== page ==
Since forming on the UK X Factor five years ago, the members of One Direction have morphed from nervous kids in baggy jeans, unlaced gym boots and confused neckwear into self-assured, stylish rockstars with one Chelsea boot-clad foot firmly planted in the fashion world and thousands of people tracking every style move they make.
Increasingly, they've been recognized for this transition. Harry Styles, living up to his pop-star name, won the heralded British Style Award in 2013, while Zayn Malik took out the top spot inGQ Readers' Best-Dressed poll in 2014, with three of his bandmates slotting into the top 10 behind him.
From day one, the fashion decisions that have, slowly but surely, lead to their sartorial fame has been all part of one woman's grand vision for the One Direction's image and reputation: that of stylist Caroline Watson.
Watson was working as a celebrity stylist in LA when the soon-to-be-members of One Direction were auditioning separately for The X Factor. Upon her return to her native England in 2010, she pitched a long-game concept for the newly formed band's look that would see them go from teenage unknowns to the biggest and best-dressed boy band in history.
When their current worldwide stadium tour began in Australia earlier this February, I wove through huddles of fans staking out a hotel lobby in Melbourne to meet with Caroline and talk about life behind the scenes with One Direction, her fangirl past, and the part she's played in creating pop history.
Marina Diamandis, the Welsh singer and songwriter also known as Marina and the Diamonds, is the queen of reinvention. She made her pop debut in 2010 with The Family Jewels, and in 2012 released the ambitious concept album, Electra Heart. It stars a super-glam character of the same name, embodied by Marina, who comments on female pop-culture archetypes (housewives, Hollywood starlets, bad girls, et cetera): “I’ve lived a lot of different lives, been different people many times,” she sings on the album’s opening track, “Fear and Loathing.”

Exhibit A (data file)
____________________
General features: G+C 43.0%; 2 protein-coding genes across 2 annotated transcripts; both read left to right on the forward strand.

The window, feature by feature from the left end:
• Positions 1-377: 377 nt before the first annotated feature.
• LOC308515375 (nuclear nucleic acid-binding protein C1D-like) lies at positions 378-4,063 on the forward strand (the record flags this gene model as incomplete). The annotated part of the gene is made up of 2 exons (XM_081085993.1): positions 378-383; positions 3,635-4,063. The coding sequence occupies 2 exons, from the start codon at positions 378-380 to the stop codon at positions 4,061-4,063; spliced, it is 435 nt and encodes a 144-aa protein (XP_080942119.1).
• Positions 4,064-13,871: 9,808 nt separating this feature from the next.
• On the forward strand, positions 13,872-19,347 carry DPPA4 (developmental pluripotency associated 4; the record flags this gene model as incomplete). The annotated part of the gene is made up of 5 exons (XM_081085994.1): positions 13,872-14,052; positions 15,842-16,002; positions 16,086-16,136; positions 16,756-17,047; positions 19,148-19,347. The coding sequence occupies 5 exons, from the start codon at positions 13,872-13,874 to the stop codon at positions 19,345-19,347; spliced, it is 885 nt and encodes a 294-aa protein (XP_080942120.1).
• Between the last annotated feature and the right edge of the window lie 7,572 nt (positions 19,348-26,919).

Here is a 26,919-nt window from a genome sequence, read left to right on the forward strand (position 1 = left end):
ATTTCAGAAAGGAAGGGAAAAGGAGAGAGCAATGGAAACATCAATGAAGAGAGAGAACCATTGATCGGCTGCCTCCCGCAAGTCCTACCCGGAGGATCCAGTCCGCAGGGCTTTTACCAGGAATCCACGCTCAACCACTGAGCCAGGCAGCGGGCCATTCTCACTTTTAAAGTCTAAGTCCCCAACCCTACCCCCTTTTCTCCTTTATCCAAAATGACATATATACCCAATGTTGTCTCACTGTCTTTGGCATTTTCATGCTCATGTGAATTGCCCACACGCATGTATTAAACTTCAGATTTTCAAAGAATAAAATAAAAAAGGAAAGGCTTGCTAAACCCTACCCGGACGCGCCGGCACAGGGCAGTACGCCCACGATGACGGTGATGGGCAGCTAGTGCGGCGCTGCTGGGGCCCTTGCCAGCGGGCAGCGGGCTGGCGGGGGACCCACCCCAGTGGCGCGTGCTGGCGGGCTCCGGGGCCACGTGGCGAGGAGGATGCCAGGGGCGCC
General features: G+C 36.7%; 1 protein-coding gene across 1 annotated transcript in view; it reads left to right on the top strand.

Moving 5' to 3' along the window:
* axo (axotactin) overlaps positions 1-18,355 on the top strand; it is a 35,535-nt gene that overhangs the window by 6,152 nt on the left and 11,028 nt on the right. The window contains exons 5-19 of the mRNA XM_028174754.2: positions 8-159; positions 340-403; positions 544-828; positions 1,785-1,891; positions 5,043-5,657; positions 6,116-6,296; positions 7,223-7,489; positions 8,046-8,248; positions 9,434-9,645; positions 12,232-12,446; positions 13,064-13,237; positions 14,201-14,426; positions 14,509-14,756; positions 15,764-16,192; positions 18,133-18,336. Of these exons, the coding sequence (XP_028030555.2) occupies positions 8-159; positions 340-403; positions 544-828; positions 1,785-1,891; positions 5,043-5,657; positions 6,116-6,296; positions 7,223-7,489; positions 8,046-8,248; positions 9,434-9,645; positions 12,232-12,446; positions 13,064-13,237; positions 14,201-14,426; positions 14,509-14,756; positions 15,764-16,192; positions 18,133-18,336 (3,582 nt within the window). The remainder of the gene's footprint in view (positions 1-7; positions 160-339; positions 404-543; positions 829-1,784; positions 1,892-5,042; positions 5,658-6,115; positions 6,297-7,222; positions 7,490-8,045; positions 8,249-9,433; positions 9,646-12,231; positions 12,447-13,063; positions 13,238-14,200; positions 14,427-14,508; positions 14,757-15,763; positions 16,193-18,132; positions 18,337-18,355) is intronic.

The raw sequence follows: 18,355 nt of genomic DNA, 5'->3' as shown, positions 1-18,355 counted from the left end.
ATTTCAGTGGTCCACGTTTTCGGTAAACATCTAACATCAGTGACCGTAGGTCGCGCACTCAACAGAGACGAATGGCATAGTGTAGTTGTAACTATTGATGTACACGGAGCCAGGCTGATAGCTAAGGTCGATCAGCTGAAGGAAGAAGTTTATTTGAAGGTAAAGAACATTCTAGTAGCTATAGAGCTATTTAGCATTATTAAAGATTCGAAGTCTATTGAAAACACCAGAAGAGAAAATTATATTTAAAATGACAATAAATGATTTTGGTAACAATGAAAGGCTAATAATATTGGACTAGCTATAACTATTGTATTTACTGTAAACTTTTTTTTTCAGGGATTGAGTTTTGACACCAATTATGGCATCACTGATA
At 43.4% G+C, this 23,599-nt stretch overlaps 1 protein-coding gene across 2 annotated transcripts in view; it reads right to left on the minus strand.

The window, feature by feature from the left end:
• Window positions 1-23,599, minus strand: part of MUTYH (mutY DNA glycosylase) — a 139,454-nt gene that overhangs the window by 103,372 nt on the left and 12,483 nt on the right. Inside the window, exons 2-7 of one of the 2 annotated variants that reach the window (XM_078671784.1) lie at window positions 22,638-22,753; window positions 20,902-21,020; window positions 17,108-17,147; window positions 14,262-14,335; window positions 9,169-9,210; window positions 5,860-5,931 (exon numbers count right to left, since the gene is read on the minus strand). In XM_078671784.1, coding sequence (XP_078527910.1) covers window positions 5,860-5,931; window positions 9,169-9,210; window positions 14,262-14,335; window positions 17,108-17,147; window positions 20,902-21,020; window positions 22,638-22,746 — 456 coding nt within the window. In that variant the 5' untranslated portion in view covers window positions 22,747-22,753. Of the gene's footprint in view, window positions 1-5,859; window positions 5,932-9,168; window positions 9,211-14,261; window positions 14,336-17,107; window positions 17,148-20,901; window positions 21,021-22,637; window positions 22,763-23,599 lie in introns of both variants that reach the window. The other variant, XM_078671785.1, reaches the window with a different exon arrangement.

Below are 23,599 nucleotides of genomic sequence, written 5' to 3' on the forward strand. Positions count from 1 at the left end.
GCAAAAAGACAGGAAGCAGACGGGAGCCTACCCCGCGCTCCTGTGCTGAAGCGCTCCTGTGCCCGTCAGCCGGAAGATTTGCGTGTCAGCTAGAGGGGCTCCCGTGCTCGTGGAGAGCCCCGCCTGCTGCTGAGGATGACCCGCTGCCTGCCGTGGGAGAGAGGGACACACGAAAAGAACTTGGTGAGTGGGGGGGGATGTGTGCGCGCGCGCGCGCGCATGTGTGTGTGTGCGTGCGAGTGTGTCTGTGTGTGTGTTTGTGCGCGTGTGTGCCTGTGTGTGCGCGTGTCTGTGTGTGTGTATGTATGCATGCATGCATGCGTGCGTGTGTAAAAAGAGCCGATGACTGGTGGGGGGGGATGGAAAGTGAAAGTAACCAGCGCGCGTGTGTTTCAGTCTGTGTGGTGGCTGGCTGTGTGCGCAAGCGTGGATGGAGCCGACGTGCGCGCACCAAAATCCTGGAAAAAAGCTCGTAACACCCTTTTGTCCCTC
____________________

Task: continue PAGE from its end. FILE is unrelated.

After spending a few years talking about and being Electra Heart, Marina put the character behind her, but that doesn’t mean we’re any closer to knowing the “real” Marina. She once told an interviewer that she “wouldn’t want to spoil someone’s opinion of [her] by them knowing [her] as a person instead of an artist.” We know her because of how she executes her ideas—the things she makes for the world to see and hear.
In April, Marina will release her latest album, Froot; last week, I got the chance to chat with her about self-expression, playing a character, and sticking to your guns.
Gal Pals create music that makes me want to grab my best friend’s hand and sneak out of the house. Like the bands Best Coast and Hunx and His Punx, Gal Pals blend the mentality of garage punk bands with the harmonies made famous by girl groups of the ’60s. Their debut album Velvet Rut is going to be my daily soundtrack: I can see myself walking down the street feeling super brazen and confident with tracks like “Here’s To the Girls” and “For Our Sake” in my headphones.